I love to read. And when I read it’s not for the purpose of escape as much as enjoyment. A well crafted sentence or phrase can send me reeling into near ecstasy. When I read such a phrase I have to write it in my journal. Sometimes I’ll memorize a good line. But more times than not I’ll just smile and wait for the next gift in my reading time. That being said, I read just about anything. I’m not one to linger too long in one genre, though I do fall back to spirituality as the default of my life. Just about everything in my life points me to the spiritual connections we all have. Food is no exception. And it goes without saying that I read cookbooks the way most people read a novel.
These days food has become quite the hot topic and cookbook writers and publishers are paying attention. The dry list of ingredients have given way to sassy commentary (see the Veganomicon) and some cookbooks are actually stories with recipes included (see The Language of Baklava). The limits are being tested all the time and I’m enjoying the show.
I have a my fair share of cookbooks. I use every one of them and I read each and every one of them, not from cover to cover, but with a certain idea in mind. And so it is that I find cookbooks a constraint on my creativity and my dietary needs. Lately I need to cook without dairy. I also have an eye on keeping my cholesterol down, so eggs are on my list of items to experiment without. But unless I buy a specialty cookbook (and I have some good vegetarian/vegan ones) there’s not much wiggle room from the standard general cookbook. But I’ve found a book that is a key to my understanding of cooking and baking.
Michael Ruhlman’s Ratio holds the key to my challenges. A grand proclamation since I haven’t read the book yet but I do own it now. I was walking to work this week and listening to another podcast and there was Mr. Ruhlman talking about the structure of cooking. Ratios. He suggests that we spend too much time with out heads buried in cookbooks that we are missing the essence of the experience. And I’ve been guilty of burying my head in a cookbook. Didn’t I just confess that above?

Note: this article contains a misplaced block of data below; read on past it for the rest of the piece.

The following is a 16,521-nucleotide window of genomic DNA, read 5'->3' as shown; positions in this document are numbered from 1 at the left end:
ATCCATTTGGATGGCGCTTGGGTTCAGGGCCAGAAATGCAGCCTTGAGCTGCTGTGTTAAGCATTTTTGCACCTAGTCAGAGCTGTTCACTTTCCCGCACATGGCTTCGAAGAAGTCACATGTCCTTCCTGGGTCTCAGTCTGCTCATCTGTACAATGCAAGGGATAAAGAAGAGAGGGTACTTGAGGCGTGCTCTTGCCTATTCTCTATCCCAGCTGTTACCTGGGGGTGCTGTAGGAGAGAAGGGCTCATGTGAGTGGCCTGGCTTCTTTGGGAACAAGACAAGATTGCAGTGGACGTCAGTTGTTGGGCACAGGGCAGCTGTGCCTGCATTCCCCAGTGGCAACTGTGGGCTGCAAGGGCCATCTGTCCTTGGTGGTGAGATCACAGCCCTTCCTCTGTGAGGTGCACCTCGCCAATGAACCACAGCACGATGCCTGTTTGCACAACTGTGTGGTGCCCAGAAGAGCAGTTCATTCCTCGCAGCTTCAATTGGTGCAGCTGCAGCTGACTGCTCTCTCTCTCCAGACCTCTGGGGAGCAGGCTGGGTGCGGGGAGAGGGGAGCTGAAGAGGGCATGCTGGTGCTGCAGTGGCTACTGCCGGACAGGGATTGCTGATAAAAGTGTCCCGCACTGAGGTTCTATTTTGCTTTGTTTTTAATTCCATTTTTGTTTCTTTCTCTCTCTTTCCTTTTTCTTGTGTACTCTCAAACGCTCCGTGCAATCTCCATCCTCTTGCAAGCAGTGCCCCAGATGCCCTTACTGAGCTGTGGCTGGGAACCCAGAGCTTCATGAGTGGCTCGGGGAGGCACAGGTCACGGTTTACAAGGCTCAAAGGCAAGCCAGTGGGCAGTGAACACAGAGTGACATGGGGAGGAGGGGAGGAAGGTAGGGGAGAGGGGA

Once, I was invited to dinner and I insisted on bringing a dish to add to the menu. A Mexican feast. The hostess asked me to make Spanish Rice. No problem! I got out one of my cookbooks (Moosewood) and found a decent, healthy version. But I was NOT paying attention to the food. Just the book. I was literally on autopilot. What I didn’t realize was that the page has flipped forward to a different recipe and I showed up with a broccoli cheese casserole! I was embarrassed, they laughed and I learned a valuable lesson in paying attention. That was nearly 30 years ago. These days I improvise with my food on a regular basis. Sometimes with wondrous results. A few bombs have resulted. But I never really thought about the structure of how foods come together in my kitchen. But this book, by its title alone, has opened my eyes to what I have been missing.
To make bread dough you need 5 parts flour: 3 parts water (plus yeast and salt)…. 5:3! That means I can make a bread dough recipe to any size I like and not feel restricted by the need for 4 1/2 cups…
Pancakes: 2 parts flour: 2 parts liquid: 1 part egg : 1/2 part butter…
Stock= 3 parts water : 2 parts bones…
Is your brain whirring right now? Are the pieces falling into place?
I love On Food and Cooking by Harold McGee, and Alton Brown makes me giddy with the science of cooking. And NOW Michael Ruhlman has given me the key!
I’ve waiting for so long for this! Heaven must be just around the corner. (Ask me what’s for dinner and you’ll know!)